Important reminder: landlords’ tax bills to rise again
With the EU referendum and the uncertainty created following a Brexit vote, it is easy to forget the upcoming changes to the buy-to-let sector that could significantly reduce landlords’ profits.
The government has issued guidance and examples on the restriction of income tax relief for interest costs incurred by landlords of residential properties. The new rules, which are phased in from April 2017, follow on from the introduction of the Stamp Duty levy earlier this year and the amendments to the wear and tear allowance.
From April 2017 income tax relief will start to be restricted to the basic rate of tax. The restriction will be phased in gradually over four years and be fully in place by 2020/21. In the first year the restriction will apply to 25% of the interest, then 50% the year after and 75% in the third, before all financing costs incurred are given as a basic rate reduction from 2020/21.
The changes only apply to residential properties and do not apply to companies or furnished holiday lettings.
The changes will affect UK resident individuals that let residential properties in the UK or overseas, non-UK resident individuals that let residential properties in the UK, individuals who let residential properties in partnership, and trustees or beneficiaries of trusts liable for income tax on property profits.
The restriction may result in additional amounts of tax being due but will depend on the marginal rate of tax for the taxpayer. Basic rate taxpayers should not be substantively affected by these rules. A higher rate taxpayer will, in principle, get 20% less relief for finance costs – which could lead to a significant increase in tax bills.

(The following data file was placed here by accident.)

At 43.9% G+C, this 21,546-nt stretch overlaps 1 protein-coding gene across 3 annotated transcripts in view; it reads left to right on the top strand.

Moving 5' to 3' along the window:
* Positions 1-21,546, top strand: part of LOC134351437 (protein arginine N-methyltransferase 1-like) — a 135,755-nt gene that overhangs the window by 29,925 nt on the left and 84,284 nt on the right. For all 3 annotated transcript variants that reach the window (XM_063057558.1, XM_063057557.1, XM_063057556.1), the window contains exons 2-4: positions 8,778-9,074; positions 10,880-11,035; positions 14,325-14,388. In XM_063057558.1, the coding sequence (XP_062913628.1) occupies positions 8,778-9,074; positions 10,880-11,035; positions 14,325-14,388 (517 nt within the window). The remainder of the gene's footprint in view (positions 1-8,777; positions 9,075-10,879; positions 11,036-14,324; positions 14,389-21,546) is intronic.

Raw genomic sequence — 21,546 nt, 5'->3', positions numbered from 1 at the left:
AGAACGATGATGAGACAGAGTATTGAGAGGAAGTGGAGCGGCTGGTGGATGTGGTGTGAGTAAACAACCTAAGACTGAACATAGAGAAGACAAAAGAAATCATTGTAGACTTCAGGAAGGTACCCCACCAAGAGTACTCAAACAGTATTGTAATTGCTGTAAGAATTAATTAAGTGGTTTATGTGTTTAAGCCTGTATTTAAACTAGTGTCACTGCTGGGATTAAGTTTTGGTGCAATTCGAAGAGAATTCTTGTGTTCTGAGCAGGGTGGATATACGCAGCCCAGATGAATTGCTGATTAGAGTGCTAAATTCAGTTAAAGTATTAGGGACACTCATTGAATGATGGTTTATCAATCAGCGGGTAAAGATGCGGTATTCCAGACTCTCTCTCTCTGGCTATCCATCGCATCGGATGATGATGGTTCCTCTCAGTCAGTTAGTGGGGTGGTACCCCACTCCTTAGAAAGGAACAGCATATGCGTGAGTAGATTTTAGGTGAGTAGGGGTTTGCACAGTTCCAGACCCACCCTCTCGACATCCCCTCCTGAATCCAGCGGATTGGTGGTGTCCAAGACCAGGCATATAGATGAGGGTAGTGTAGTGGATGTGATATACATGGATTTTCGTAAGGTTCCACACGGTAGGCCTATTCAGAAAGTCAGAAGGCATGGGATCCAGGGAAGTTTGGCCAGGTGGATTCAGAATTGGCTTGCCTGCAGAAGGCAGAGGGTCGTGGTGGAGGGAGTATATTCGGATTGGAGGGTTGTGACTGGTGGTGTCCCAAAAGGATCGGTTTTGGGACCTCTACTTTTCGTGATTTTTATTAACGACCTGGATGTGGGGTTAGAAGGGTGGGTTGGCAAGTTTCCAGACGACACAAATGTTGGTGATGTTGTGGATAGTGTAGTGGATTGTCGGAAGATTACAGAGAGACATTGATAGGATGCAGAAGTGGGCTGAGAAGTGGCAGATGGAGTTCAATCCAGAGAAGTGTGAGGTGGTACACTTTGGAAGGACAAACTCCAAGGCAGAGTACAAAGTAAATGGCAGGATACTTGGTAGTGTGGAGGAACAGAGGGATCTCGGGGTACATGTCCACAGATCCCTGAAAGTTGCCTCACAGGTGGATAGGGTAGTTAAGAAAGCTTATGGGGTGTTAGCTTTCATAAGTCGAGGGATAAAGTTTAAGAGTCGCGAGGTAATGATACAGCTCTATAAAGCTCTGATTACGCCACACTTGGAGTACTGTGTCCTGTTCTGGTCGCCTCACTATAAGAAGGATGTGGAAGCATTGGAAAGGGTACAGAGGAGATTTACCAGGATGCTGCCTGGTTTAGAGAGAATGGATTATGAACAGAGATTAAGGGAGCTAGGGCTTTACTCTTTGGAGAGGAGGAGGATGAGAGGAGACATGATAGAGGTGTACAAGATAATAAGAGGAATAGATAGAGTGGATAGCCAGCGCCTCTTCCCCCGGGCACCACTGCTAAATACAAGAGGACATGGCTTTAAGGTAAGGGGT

However, the calculation method may mean that some taxpayers move into the higher rate tax brackets.
The following example illustrates this:
Consider the 2020/21 tax year when the transitional period is over. Assume that the personal allowance is £11,000, the basic rate band £32,000 and the higher rate band starts at £43,000.
Assume Ellisha has a salary of £28,000, rental income before interest of £23,000 and interest on the property mortgage of £8,000. Under the current tax rules, taxable rental income is £15,000. She will not pay higher rate tax as her total income is £43,000 – the point from which higher rate tax is payable.
With the new rules, taxable rental income is £23,000. So £8,000 is taxable at 40% – £3,200. Interest relief is given after having computed the tax liability on her income. The relief is £8,000 at 20% – £1,600. So an extra £1,600 tax is payable.
It should be noted that the tax reduction cannot be used to create a tax refund. So the amount of interest relief is restricted where either total property income or total taxable income (excluding savings and dividend income) of the landlord is lower than the finance costs incurred. The unrelieved interest is carried forward and may get tax relief in a later year.
Child benefit is clawed back if ‘adjusted net income’ is above £50,000.
Interest will not be deductible in the calculation of ‘adjusted net income’.
The personal allowance is reduced if ‘adjusted net income’ is above £100,000.
There are many complications to consider in this increasingly complex are of tax.
, and the need to take advice – e.g. complications if relief cannot be used in the relevant year, the complexity of the computations etc.
Please contact us if you would like advice on how these rules will affect you.
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